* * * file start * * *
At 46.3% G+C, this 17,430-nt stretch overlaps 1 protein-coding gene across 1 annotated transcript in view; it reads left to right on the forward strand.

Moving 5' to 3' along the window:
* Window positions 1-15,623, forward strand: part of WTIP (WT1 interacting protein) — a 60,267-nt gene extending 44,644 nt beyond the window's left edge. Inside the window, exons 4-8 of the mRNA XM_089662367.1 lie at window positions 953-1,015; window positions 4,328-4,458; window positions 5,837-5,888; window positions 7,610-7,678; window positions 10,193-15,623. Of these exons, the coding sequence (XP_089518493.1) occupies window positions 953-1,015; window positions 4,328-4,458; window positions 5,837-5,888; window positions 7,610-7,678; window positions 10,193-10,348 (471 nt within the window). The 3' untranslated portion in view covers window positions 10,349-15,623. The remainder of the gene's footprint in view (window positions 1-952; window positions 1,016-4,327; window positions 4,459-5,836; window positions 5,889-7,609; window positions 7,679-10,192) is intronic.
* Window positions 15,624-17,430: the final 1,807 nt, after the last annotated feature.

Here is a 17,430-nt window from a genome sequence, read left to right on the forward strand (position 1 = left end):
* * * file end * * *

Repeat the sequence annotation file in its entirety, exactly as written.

At 46.3% G+C, this 17,430-nt stretch overlaps 1 protein-coding gene across 1 annotated transcript in view; it reads left to right on the forward strand.

Moving 5' to 3' along the window:
* Window positions 1-15,623, forward strand: part of WTIP (WT1 interacting protein) — a 60,267-nt gene extending 44,644 nt beyond the window's left edge. Inside the window, exons 4-8 of the mRNA XM_089662367.1 lie at window positions 953-1,015; window positions 4,328-4,458; window positions 5,837-5,888; window positions 7,610-7,678; window positions 10,193-15,623. Of these exons, the coding sequence (XP_089518493.1) occupies window positions 953-1,015; window positions 4,328-4,458; window positions 5,837-5,888; window positions 7,610-7,678; window positions 10,193-10,348 (471 nt within the window). The 3' untranslated portion in view covers window positions 10,349-15,623. The remainder of the gene's footprint in view (window positions 1-952; window positions 1,016-4,327; window positions 4,459-5,836; window positions 5,889-7,609; window positions 7,679-10,192) is intronic.
* Window positions 15,624-17,430: the final 1,807 nt, after the last annotated feature.

Here is a 17,430-nt window from a genome sequence, read left to right on the forward strand (position 1 = left end):